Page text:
Curricula and its instruction are the literal heartbeat of your home school. What do you teach? What is your philosophy? What are the primary skills and aptitudes that you want mastered your student(s), when they graduate from your school and enter a society that is principally governed and employed by individuals who graduated from the public school system? This cannot be decided on a whim.

Curricula and its instruction, at its most superior level, must be integrated throughout all subjects. This integration will ultimately result in your student’s understanding that all subjects are supported by each other. An individual cannot be a scientist if they cannot read and calculate math. A musician cannot play any instrument if they cannot comprehend the spatial qualities of rhythm. The development of your home school curricula can best be achieved if you, as both a principal and teacher, accept that there are qualities and achievements of the public school system that can be used by your home school and “tweaked” to your specifications. It is impossible to recreate the wheel. You can just make your wheel…your home school…a bit better by using what has already been developed and is available to you for free.

Prior to establishing your home school’s curricula and instruction, please take at least one week to study the Common Core Project { }, and your state’s entire Department of Education website. Through these you will develop the overview of curricula and instruction that you will need to know to effectively instruct your student(s). From this basic knowledge, you can create your home school to your standards.

The subjects that you will have to instruct are: English or Language Arts Literacy, Mathematics, History or Social Studies, Science with a mandatory Science Lab, Health, Music, Art and a World Language. If you spend 30 minutes per day on each of these subjects, your student will have more individually dedicated time than if they were in a typical classroom of 25 students.

Your Educational Formula

  • How many months and days per week? At minimum you must be in session for 10 months at 5 days per week.

  • Nine subject areas x 30 minutes = 4.5 hours per day for instruction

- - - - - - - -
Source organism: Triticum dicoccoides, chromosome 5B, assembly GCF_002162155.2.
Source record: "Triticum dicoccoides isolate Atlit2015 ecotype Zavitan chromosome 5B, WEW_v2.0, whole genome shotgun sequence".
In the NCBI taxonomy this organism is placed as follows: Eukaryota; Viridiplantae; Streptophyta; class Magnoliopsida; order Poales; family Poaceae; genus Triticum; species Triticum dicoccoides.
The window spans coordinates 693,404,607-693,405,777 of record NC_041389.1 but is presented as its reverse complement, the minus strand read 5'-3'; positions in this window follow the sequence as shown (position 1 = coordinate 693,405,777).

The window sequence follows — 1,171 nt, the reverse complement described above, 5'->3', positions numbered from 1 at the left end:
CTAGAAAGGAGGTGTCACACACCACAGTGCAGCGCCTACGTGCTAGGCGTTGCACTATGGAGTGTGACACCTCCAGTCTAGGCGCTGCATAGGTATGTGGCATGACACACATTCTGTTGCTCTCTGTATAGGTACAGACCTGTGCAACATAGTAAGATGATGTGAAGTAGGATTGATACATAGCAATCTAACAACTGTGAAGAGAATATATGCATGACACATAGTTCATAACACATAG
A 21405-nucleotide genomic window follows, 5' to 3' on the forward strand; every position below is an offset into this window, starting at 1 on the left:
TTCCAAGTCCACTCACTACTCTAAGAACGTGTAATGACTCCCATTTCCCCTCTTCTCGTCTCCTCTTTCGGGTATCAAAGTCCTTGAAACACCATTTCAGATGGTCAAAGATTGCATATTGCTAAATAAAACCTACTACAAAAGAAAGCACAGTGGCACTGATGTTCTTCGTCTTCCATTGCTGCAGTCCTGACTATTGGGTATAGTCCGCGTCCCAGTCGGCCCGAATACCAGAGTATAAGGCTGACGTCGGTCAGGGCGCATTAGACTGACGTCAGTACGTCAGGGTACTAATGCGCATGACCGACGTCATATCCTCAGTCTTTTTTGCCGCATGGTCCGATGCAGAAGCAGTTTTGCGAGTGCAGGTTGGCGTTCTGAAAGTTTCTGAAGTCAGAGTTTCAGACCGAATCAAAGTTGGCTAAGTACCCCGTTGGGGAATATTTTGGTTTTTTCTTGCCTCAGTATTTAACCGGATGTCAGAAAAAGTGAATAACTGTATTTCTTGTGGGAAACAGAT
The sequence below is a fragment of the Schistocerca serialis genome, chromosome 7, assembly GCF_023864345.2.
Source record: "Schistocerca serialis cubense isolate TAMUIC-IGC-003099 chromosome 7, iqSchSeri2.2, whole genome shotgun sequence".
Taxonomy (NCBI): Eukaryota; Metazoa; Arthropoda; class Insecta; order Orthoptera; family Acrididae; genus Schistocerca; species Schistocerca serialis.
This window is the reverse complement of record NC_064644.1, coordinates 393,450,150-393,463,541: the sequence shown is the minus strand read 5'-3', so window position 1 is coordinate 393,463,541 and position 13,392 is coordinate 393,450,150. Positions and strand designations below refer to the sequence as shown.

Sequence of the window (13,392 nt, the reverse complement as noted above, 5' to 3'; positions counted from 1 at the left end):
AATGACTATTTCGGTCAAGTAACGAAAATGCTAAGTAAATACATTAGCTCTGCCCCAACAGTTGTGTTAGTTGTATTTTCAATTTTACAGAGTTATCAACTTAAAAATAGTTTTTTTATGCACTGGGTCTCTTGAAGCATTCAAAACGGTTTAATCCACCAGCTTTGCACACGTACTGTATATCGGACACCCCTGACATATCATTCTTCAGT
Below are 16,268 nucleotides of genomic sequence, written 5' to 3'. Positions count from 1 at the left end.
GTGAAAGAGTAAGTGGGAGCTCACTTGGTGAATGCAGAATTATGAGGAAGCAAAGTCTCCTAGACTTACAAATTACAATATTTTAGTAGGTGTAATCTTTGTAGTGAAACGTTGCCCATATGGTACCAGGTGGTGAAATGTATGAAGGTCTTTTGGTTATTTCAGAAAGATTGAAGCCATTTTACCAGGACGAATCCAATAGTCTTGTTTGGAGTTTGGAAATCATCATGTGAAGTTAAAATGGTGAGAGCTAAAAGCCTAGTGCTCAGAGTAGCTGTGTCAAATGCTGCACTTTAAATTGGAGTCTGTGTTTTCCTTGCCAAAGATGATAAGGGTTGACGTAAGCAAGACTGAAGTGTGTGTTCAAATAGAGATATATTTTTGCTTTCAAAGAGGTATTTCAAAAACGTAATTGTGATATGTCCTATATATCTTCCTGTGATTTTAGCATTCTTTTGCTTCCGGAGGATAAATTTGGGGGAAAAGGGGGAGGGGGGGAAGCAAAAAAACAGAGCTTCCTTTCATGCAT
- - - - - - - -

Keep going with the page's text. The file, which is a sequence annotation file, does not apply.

• Gym/Exercise 45 minutes + Lunch/Recess 45 minutes = 1.5 hours

  • At minimum: 6 hours per day dedicated to a Home Schooling program of instruction that is on a regular and predictable schedule. This does not include the time required to manage the program and develop lesson plans.

**If you do not maintain a regular and predictable schedule, you cannot develop the discipline required in the workplace. Attending school is, and always has been, everyone’s first job…**

I will provide articles on each of these subjects. These articles will address the justification for their instruction as individual subjects, curricula framework, resources to assure effective learning, and portfolio benchmarks to organize and mark progress. The education of a Student with Disabilities, whom would otherwise be placed in a self-contained or inclusion setting, will be addressed separately. As painful as it may be, there are certain circumstances that cannot be accommodated by home schooling. There are certain circumstances that require a public education, due to the services required.

Please note, you do not have to be Bi-lingual to teach a foreign language. You simply have to be willing to learn a foreign language with your student. Additionally, you do not have to instruct physical education or technology. Set aside 45 minutes every day for your student to exercise, and you will fulfill that requirement. With regard to technology, all of your instruction ultimately utilizes technology. By having your student create and manage an online portfolio through for free, your student will be at the top of their class if the decision is ever made to return to a public or private school system.℠ (Right-side navigation page SSI insertion)